It’s no stretch to say that AJ Dávila absolutely loves to collaborate — and often. His Terror Amor project debuted two years ago with guests like Cole Alexander from Black Lips, Alex Anwandter, Selma Oxor, Fofe Abreu from Circo, Juan Cirerol, and Sergio Rotman from Los Fabulosos Cadillacs, among others. The live band evolved to include more: Johnny Otis (his former bandmate in Davila 666), Lola Pistola, and members of Reanimadores. Last spring, he revealed another collab, this time with Puerto Rican producer Héctor “StoneTape” Hernández, called Carnales.

Now, AJ is entering the rap and R&B world along with Montenegro frontman and guitarist Parrillat. The project is dubbed 12 Pasos, and Parrillat is recording, mixing, and mastering it in his new in-home studio, Niño Rata.

“Sin Miedo, Baby” is the first release, and it features two Houston-based greats-on-the-rise: producer iLL Faded and rapper Fat Tony. Puerto Rican producer Overlord, a longtime Terror Amor conspirator known for his work with Audri Nix, also joined the crew. “It’s friends in the studio having fun,” AJ says. “It’s friends making music together, drinking beers, smoking blunts and maybe some other stuff!”

“Sin Miedo, Baby” boasts a subtly trill tone with a faint scratchiness that is Dávila’s trademark vocal amalgam, but the beat is akin to a funk tune played by an 80s synth-pop group. Fat Tony strolls in early on with a Spanglish bit about hanging with AJ at a mezcaleria; AJ delivers the chorus totally in Spanish. It’s a party jam, but one especially suited for that last languid stretch — the latest of late-nights leg where you’re drowsily savoring the effects of the hours prior.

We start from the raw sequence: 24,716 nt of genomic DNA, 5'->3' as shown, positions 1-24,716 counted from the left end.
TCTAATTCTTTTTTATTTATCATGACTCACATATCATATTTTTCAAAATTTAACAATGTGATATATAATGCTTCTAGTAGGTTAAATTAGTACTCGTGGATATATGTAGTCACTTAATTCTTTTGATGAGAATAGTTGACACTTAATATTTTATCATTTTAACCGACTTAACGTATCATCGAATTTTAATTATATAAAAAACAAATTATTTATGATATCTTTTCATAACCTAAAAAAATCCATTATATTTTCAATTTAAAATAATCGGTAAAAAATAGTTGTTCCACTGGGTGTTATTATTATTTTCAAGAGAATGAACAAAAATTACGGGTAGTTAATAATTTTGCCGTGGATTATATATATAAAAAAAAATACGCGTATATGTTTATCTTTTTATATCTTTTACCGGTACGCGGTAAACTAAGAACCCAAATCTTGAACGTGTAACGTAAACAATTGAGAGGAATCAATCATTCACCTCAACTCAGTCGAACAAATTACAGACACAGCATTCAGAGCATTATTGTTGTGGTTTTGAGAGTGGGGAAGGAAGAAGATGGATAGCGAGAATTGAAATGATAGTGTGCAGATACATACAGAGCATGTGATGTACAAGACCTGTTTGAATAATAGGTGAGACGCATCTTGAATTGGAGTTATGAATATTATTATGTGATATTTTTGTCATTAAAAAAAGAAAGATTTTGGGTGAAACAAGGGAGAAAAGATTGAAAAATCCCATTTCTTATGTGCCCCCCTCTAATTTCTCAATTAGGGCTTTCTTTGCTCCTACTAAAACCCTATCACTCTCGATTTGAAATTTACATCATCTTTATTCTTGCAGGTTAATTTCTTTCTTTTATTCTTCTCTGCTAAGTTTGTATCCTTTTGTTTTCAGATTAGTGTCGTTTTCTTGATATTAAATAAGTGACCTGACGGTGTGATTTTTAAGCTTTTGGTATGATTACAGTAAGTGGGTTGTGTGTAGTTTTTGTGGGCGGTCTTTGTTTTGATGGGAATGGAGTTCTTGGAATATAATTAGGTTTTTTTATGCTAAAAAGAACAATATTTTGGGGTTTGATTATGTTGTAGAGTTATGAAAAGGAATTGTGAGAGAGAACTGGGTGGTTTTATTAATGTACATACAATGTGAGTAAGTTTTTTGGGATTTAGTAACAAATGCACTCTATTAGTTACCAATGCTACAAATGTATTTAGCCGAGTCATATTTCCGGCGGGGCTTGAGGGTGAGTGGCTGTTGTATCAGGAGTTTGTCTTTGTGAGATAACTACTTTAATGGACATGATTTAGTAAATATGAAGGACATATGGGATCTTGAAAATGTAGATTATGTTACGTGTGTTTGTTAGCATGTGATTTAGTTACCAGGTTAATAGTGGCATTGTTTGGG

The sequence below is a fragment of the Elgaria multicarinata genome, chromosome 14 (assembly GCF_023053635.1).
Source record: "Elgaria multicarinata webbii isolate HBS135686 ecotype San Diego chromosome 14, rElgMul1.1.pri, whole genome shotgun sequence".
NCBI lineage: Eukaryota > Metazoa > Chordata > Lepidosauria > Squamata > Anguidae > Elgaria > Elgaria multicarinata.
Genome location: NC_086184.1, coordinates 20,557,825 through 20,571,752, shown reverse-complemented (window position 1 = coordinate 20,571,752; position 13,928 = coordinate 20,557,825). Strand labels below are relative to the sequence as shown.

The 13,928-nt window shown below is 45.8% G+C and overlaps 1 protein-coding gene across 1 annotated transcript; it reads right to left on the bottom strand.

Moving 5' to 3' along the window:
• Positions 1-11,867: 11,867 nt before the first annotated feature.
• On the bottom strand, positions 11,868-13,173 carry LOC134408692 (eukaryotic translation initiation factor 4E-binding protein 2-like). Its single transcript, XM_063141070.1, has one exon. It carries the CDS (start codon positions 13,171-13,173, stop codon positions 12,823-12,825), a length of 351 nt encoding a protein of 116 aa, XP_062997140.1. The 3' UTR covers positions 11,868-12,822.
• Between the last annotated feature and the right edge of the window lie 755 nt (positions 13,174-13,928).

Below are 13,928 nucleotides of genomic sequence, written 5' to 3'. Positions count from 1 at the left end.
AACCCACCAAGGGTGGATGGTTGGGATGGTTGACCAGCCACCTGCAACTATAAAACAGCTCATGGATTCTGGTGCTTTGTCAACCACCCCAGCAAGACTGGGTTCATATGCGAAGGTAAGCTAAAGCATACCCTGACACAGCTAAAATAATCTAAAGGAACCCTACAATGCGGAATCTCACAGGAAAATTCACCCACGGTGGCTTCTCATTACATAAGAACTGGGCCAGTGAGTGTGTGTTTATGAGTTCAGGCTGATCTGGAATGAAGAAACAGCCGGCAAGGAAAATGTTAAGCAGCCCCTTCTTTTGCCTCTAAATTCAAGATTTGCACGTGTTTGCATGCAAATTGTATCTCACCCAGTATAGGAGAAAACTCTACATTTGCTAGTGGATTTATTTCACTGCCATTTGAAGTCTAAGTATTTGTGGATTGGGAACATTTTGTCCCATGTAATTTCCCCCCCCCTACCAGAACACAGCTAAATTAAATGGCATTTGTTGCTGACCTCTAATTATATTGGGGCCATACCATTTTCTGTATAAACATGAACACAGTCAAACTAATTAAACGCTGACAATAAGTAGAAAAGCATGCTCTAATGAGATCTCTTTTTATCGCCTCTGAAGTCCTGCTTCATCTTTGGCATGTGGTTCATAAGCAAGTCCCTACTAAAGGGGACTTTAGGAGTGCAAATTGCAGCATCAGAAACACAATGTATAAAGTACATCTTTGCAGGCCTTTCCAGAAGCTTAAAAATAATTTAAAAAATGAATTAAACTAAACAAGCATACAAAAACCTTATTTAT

Parrillat says they’re not confining 12 Pasos to any genre, though. “It could be R&B or hip-hop, or whatever, but we want to make the people dance. It could be also a punk song,” he laughs. The duo has been working together since AJ relocated from Puerto Rico to Mexico a few years ago; the alt-rock leaning “Festival Pagano” last year marked their first joint release.

“That’s the thing that I love [about] working with AJ,” he says. “Between him and me, we have this connection where we can make really easily music. We don’t have to have a plan; we just go to the studio and start recording and in two hours we have a whole song.”

Not only have they developed a stellar rapport in that time, but some of AJ’s tendencies are rubbing off on Parrillat: His hyper-productiveness and his penchant for pooling together pals as co-conspirators. “That’s one of the things that I learned [from] him,” Parrillat says. “He’s always working. He’s like the [hardest] working man I have ever met. Really, he’s always in the studio, he’s always working, he’s always collaborating. I learned a lot of that from him too. In years before, I was more like this punk guy. Like, ‘No, I only want to make my music.’ Right now, I just want to collaborate. I just don’t want to make music by myself anymore, at least not for now.”

Parrillat confirms there’s plenty more to come from 12 Pasos, but that they’re in no rush to roll out everything out at once. “The one thing that I can say is that we’re going to keep on working,” he says.